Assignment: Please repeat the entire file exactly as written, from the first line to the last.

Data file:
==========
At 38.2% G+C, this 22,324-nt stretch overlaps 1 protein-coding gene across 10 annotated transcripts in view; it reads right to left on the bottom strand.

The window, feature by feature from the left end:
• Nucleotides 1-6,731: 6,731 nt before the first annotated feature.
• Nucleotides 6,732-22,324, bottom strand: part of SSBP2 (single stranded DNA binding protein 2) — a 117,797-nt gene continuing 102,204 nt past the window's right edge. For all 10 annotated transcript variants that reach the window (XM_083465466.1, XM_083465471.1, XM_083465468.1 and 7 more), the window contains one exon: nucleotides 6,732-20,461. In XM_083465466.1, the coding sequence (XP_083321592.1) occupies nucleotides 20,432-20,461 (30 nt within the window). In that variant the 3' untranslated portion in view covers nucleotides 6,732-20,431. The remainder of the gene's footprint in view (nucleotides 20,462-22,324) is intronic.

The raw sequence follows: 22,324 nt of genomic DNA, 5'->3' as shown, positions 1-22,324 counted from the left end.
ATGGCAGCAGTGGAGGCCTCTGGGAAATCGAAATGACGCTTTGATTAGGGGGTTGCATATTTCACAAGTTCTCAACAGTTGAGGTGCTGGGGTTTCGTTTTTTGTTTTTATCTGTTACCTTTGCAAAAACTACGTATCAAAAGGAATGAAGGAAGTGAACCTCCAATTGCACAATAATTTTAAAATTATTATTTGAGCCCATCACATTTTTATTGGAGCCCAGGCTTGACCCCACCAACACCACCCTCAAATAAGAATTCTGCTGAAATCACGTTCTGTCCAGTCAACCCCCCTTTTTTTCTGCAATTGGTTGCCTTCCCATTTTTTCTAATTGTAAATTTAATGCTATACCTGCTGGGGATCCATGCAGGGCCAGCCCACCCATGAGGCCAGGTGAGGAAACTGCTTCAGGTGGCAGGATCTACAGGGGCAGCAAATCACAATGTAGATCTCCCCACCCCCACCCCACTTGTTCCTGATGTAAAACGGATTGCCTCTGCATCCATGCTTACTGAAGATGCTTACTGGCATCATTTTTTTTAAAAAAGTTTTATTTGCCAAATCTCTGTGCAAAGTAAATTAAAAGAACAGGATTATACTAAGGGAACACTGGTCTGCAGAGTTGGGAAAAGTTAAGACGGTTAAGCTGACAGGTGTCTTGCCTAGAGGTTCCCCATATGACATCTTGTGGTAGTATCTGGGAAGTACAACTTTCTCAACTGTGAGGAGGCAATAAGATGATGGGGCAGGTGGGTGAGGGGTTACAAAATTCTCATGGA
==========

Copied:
At 38.2% G+C, this 22,324-nt stretch overlaps 1 protein-coding gene across 10 annotated transcripts in view; it reads right to left on the bottom strand.

The window, feature by feature from the left end:
• Nucleotides 1-6,731: 6,731 nt before the first annotated feature.
• Nucleotides 6,732-22,324, bottom strand: part of SSBP2 (single stranded DNA binding protein 2) — a 117,797-nt gene continuing 102,204 nt past the window's right edge. For all 10 annotated transcript variants that reach the window (XM_083465466.1, XM_083465471.1, XM_083465468.1 and 7 more), the window contains one exon: nucleotides 6,732-20,461. In XM_083465466.1, the coding sequence (XP_083321592.1) occupies nucleotides 20,432-20,461 (30 nt within the window). In that variant the 3' untranslated portion in view covers nucleotides 6,732-20,431. The remainder of the gene's footprint in view (nucleotides 20,462-22,324) is intronic.

The raw sequence follows: 22,324 nt of genomic DNA, 5'->3' as shown, positions 1-22,324 counted from the left end.
ATGGCAGCAGTGGAGGCCTCTGGGAAATCGAAATGACGCTTTGATTAGGGGGTTGCATATTTCACAAGTTCTCAACAGTTGAGGTGCTGGGGTTTCGTTTTTTGTTTTTATCTGTTACCTTTGCAAAAACTACGTATCAAAAGGAATGAAGGAAGTGAACCTCCAATTGCACAATAATTTTAAAATTATTATTTGAGCCCATCACATTTTTATTGGAGCCCAGGCTTGACCCCACCAACACCACCCTCAAATAAGAATTCTGCTGAAATCACGTTCTGTCCAGTCAACCCCCCTTTTTTTCTGCAATTGGTTGCCTTCCCATTTTTTCTAATTGTAAATTTAATGCTATACCTGCTGGGGATCCATGCAGGGCCAGCCCACCCATGAGGCCAGGTGAGGAAACTGCTTCAGGTGGCAGGATCTACAGGGGCAGCAAATCACAATGTAGATCTCCCCACCCCCACCCCACTTGTTCCTGATGTAAAACGGATTGCCTCTGCATCCATGCTTACTGAAGATGCTTACTGGCATCATTTTTTTTAAAAAAGTTTTATTTGCCAAATCTCTGTGCAAAGTAAATTAAAAGAACAGGATTATACTAAGGGAACACTGGTCTGCAGAGTTGGGAAAAGTTAAGACGGTTAAGCTGACAGGTGTCTTGCCTAGAGGTTCCCCATATGACATCTTGTGGTAGTATCTGGGAAGTACAACTTTCTCAACTGTGAGGAGGCAATAAGATGATGGGGCAGGTGGGTGAGGGGTTACAAAATTCTCATGGA